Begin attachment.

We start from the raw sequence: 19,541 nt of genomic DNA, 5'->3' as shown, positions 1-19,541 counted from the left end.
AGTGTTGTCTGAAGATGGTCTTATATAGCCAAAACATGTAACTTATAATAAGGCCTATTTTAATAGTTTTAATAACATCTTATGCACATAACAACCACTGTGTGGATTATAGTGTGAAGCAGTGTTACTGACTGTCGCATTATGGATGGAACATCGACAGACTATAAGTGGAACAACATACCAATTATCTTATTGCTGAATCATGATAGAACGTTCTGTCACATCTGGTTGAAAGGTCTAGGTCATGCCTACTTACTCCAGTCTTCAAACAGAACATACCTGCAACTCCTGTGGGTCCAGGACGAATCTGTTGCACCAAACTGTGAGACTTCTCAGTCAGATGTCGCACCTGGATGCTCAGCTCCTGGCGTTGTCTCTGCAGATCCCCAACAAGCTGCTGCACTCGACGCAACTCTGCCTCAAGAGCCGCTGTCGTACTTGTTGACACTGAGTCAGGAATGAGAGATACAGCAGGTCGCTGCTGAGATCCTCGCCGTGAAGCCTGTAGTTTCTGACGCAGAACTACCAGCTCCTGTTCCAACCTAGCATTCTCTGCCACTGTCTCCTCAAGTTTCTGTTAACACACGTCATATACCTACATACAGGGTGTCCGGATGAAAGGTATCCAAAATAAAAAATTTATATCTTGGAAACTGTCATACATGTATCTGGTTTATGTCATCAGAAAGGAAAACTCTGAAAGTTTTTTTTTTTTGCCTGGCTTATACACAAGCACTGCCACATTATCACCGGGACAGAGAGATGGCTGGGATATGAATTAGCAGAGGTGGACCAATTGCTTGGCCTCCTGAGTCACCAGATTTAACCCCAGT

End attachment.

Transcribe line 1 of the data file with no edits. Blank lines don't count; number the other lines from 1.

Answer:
We start from the raw sequence: 19,541 nt of genomic DNA, 5'->3' as shown, positions 1-19,541 counted from the left end.